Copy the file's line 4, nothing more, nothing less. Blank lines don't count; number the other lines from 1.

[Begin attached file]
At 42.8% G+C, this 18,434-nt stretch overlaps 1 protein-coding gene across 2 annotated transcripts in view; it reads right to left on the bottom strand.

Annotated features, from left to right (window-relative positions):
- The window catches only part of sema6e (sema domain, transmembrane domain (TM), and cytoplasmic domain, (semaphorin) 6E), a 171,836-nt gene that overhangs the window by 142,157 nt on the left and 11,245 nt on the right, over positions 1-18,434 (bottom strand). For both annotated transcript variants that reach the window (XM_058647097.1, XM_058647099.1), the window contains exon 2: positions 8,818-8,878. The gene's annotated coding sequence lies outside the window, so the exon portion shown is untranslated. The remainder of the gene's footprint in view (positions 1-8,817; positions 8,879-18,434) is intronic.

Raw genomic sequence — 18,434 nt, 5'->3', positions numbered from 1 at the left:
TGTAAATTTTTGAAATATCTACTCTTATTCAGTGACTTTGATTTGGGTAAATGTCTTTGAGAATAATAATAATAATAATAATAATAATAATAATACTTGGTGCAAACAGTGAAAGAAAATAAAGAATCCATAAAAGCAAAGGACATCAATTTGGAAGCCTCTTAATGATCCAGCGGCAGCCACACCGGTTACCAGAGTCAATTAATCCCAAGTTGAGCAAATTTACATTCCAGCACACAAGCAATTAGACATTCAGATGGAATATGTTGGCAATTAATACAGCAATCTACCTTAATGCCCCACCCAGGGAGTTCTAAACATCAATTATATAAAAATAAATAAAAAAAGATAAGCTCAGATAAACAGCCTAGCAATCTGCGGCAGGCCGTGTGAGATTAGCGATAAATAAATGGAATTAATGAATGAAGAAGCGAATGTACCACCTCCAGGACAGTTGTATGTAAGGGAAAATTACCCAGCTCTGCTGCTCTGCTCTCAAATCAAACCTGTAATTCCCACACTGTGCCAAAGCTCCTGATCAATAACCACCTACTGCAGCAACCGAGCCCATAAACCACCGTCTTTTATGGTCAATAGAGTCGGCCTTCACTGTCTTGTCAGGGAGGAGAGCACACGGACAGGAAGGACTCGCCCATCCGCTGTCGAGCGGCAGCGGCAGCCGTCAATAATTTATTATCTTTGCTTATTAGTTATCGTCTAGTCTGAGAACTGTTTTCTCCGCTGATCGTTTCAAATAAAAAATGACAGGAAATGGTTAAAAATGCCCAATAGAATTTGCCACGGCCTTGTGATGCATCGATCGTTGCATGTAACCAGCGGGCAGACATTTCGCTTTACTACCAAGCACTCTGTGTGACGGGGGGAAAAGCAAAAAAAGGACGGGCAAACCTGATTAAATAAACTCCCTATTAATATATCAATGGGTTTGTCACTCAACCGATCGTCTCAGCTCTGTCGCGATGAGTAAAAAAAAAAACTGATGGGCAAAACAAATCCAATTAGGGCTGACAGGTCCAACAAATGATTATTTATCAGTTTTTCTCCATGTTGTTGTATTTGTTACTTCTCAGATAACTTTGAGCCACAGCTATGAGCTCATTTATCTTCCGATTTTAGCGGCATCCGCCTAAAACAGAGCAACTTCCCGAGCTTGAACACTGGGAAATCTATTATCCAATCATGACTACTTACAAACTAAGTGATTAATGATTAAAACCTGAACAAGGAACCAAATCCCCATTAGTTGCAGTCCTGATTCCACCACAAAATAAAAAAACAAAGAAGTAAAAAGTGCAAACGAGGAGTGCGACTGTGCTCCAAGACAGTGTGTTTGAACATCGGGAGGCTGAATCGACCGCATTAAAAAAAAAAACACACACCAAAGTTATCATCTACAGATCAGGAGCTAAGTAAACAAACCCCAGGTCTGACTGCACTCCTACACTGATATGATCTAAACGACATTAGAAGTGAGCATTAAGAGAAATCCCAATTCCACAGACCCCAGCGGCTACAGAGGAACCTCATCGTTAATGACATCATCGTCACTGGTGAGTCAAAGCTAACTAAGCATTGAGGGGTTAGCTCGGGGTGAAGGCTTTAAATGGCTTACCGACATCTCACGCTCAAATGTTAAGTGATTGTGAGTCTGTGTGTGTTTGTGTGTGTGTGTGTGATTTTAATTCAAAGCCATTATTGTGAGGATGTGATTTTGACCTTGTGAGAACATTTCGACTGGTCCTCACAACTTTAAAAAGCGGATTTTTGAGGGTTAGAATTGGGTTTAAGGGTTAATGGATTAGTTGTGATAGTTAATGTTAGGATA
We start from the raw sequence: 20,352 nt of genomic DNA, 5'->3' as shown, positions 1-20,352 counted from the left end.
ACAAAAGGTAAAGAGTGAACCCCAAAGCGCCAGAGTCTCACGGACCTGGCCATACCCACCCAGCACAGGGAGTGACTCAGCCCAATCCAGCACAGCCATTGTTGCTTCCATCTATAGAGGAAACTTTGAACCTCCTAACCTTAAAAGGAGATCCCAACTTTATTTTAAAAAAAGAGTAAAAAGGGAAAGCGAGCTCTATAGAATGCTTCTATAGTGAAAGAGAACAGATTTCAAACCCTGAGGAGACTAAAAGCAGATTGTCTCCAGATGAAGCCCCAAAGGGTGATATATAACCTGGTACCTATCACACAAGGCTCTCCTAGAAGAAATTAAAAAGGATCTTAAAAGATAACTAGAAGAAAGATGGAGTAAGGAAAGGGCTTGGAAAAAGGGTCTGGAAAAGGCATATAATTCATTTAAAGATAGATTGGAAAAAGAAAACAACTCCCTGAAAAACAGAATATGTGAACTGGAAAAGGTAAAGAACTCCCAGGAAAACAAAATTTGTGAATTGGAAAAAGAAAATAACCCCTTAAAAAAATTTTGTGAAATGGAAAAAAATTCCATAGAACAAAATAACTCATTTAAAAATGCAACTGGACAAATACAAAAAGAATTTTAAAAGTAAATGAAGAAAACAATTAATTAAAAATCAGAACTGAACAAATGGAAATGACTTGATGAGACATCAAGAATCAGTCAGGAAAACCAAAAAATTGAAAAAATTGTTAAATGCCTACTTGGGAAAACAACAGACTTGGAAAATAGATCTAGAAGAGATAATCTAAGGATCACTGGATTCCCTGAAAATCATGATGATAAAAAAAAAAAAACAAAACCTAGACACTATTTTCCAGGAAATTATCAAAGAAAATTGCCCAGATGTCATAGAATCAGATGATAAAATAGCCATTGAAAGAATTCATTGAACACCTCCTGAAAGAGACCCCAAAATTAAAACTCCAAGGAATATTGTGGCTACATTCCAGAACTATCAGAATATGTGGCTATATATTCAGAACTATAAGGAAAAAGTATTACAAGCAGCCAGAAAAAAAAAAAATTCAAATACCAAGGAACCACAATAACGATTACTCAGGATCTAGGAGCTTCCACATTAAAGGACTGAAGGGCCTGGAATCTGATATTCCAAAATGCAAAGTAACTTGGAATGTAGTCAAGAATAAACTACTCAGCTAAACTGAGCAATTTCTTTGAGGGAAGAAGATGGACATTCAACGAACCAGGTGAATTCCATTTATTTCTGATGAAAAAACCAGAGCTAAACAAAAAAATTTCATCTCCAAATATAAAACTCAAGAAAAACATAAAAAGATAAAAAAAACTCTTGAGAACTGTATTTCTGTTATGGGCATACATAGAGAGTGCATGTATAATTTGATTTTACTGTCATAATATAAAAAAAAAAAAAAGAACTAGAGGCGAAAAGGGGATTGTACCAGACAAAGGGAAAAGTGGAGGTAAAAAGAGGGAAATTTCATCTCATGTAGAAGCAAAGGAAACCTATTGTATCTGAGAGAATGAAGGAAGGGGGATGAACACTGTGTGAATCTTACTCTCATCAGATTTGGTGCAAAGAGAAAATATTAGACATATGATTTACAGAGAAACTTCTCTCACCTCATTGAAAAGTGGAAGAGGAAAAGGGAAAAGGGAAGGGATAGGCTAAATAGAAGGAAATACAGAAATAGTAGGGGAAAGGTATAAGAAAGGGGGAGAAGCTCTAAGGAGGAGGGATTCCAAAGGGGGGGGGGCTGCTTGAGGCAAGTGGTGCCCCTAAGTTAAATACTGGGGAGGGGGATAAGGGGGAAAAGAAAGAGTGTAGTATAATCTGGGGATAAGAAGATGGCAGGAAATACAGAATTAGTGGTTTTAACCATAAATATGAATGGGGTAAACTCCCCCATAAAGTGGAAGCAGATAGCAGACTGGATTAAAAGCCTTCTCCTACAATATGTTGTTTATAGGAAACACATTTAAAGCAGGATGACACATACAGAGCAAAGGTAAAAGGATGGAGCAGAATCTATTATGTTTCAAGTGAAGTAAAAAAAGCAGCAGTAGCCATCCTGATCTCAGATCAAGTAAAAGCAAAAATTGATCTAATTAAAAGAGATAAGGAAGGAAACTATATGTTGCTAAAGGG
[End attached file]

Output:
Raw genomic sequence — 18,434 nt, 5'->3', positions numbered from 1 at the left: